Newspaper article Sarasota Herald Tribune

Before Any Fixing, He First Had to Break

Newspaper article Sarasota Herald Tribune

Before Any Fixing, He First Had to Break

Article excerpt

After two decades of alcohol, marijuana and cocaine abuse, 44- year-old Michael Richker had finally landed in a detox center. He was there because his family had finally had enough. But he hadn't.

"I didn't want any part of it," says Richker, now 69. "I was in such denial, I didn't care about anybody or anything."

When they brought his bathrobe from home, he carefully scraped the cocaine remains from its pockets, rolled a page torn from his recovery manual, and snorted a line, lint and all, at the treatment center.

Two weeks later, after relapsing again during a brief leave, he was back. This time something broke.

"That's when I prayed to a god I didn't believe in to take this obsession away from me," he says. "And a miracle happened."

November 26, 1989. He's 25 years sober now, but Richker still prays to a higher power every morning and makes the choice to share his "experience, strength and hope" with others where he once was, rather than succumb to his disease.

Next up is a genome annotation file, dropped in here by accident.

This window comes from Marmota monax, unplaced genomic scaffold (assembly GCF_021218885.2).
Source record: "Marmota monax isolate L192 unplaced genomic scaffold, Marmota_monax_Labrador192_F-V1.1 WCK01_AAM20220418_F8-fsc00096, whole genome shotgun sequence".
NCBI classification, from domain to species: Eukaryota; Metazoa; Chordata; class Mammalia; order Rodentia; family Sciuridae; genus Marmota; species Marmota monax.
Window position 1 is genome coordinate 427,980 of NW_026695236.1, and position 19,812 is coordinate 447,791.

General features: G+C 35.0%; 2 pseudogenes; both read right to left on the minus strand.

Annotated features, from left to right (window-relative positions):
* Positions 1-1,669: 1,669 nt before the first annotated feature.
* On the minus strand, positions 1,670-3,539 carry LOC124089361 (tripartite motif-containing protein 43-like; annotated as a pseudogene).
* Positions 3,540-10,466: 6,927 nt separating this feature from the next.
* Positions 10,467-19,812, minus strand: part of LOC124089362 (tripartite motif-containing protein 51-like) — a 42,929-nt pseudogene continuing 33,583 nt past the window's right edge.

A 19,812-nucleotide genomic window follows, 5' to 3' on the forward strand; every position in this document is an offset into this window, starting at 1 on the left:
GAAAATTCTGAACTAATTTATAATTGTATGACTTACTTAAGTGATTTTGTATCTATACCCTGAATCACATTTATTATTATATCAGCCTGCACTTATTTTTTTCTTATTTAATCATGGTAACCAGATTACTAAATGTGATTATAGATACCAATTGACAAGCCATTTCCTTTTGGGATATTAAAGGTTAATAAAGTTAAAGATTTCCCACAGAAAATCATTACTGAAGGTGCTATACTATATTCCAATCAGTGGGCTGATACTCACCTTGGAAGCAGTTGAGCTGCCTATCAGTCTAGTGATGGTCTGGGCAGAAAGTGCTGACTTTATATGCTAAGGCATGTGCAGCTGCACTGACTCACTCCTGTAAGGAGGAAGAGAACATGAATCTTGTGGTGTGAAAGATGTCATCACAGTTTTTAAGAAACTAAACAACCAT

One afternoon a week, he's a counselor at Resurrection House; once a month he brings a 12-step program to the jail and a detox center. He volunteers at his synagogue, serves on the board of a nonprofit that provides funding for residential treatment and works on solutions for Sarasota's homeless. He's grateful, but also realistic.

"Recovery has to be the most important thing in your life because the disease never stops. It's incurable and it's progressive."

The stars for Richker were misaligned from the start. He grew up in Houston, the only child of a difficult father who showered him with recriminations and a mother addicted to diet pills and "drinking vermouth straight out of the bottle."

When he was 16, his father died an ugly death from cancer; at 18, his mother announced she was getting remarried and moving to Chicago without him. At 20, he got married to his college girlfriend because that's what you were supposed to do. By 22, she'd left, too, ("She was a smart woman") and he'd added marijuana to his out-of-control alcohol habit.

"I used to say I only smoked once," says Richker, "but it lasted from 1969 to 1981. And that's when I found cocaine. …

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